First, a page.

Qatar’s baseline macroeconomic outlook remains positive as the GDP growth will hover around 6% in 2014 with public investments keeping growth at around 6–7% over the medium term, the IMF said in an article IV report. GDP growth was 6.5% in 2013, driven by strong expansion in the non-hydrocarbon sector, the IMF said. The negative spillovers from sluggish global growth and financial market volatility have been limited while fiscal and external sectors continue to record large surpluses thanks to high hydrocarbon prices.
Qatar’s CPI inflation will stay benign at 3 to 4% going forward, amid the anticipated decline in commodity prices, including for food, and the fixed exchange rate, the IMF noted.
Potential challenges to Qatar’s outlook include the risk of over-heating in the near term and over-capacity in the medium term as a result of the public investment program. The possibility of a sharp decline in oil and gas prices remains the main medium-term risk though. But the government has ample fiscal and external buffers to deal with contingencies, the IMF underscored.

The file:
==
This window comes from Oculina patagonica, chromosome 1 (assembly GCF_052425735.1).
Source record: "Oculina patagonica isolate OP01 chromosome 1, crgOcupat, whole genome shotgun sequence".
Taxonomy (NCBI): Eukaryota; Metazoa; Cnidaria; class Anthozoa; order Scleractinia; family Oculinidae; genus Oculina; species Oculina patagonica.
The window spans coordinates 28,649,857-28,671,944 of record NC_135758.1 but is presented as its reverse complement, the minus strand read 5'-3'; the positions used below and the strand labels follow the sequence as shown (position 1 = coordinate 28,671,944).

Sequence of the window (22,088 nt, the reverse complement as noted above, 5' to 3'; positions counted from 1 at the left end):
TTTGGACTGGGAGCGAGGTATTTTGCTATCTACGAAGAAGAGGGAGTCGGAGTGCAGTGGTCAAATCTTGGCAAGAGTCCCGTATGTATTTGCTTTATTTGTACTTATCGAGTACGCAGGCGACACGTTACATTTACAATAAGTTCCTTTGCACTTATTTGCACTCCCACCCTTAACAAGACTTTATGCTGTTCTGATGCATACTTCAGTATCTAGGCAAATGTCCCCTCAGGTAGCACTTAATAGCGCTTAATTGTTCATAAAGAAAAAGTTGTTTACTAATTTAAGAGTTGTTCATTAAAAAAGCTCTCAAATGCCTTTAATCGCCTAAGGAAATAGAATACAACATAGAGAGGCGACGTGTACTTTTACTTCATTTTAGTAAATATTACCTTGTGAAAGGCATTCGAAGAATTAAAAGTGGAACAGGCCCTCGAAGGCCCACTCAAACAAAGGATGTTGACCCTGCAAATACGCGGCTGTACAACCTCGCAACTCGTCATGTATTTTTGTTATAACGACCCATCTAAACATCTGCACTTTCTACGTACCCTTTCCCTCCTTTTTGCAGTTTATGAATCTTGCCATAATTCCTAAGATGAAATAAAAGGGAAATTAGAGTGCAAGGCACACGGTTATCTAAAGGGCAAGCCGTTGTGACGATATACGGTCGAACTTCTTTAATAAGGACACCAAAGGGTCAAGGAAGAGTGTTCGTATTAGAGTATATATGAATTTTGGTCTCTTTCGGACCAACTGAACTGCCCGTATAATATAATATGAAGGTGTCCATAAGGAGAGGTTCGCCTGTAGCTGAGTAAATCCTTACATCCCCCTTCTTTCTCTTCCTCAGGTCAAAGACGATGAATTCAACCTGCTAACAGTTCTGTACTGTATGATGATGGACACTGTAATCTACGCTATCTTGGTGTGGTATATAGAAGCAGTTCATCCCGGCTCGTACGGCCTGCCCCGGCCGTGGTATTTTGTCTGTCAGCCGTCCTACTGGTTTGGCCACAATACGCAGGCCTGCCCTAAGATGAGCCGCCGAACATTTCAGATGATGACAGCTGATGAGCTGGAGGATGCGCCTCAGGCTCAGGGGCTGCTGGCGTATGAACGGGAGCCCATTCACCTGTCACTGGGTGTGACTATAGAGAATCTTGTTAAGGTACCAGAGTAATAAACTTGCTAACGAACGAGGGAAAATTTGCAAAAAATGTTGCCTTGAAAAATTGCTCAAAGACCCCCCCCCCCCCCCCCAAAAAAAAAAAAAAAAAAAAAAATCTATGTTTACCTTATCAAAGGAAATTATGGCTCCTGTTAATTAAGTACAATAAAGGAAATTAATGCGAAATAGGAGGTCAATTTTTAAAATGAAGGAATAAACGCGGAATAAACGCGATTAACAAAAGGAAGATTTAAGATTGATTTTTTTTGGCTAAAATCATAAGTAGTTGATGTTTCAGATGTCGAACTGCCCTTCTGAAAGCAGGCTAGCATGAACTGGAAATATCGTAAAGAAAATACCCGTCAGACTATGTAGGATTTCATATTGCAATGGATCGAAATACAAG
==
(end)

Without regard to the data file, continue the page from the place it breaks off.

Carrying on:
Qatar’s macroeconomic policy framework is being bolstered by several ambitious reforms in the area of fiscal policy and institutions, financial regulation, macroprudential policies, liquidity management, and development of the local debt market, according to the IMF.
The fund underscored that Qatar has been saving the large fiscal surpluses, and has started introducing a medium-term focus into the budget process.
The government is also supporting economic diversification through measures to further financial deepening and private sector development, the IMF noted.
The IMF stressed the importance of a well-drafted implementation of the large public investment program, and called on authorities to remain vigilant about possible inflationary pressures.
If signs of overheating arise, action should be taken to soften capital spending, and deploy liquidity withdrawal operations and further macroprudential measures in case of excessive credit growth or risk-taking, the IMF recommended.
The IMF also noted the government’s efforts to reduce price pressures by addressing bottlenecks in the supply chain.
The IMF, likewise, noted the government’s efforts to boost economic diversification by supporting financial deepening and private sector development.
|Qatar's macroindicators||2013||2014 (F)||2015 (F)|
|Real GDP growth||6.5%||5.9%||7.1%|
|CPI inflation (average)||3.1%||3.5%||3.5%|
|Fiscal balance (% of GDP on FY basis)||11.1%||7.6%||4.9%|
|Current account balance (% of GDP)||30.9%||25.4%||20.5%|
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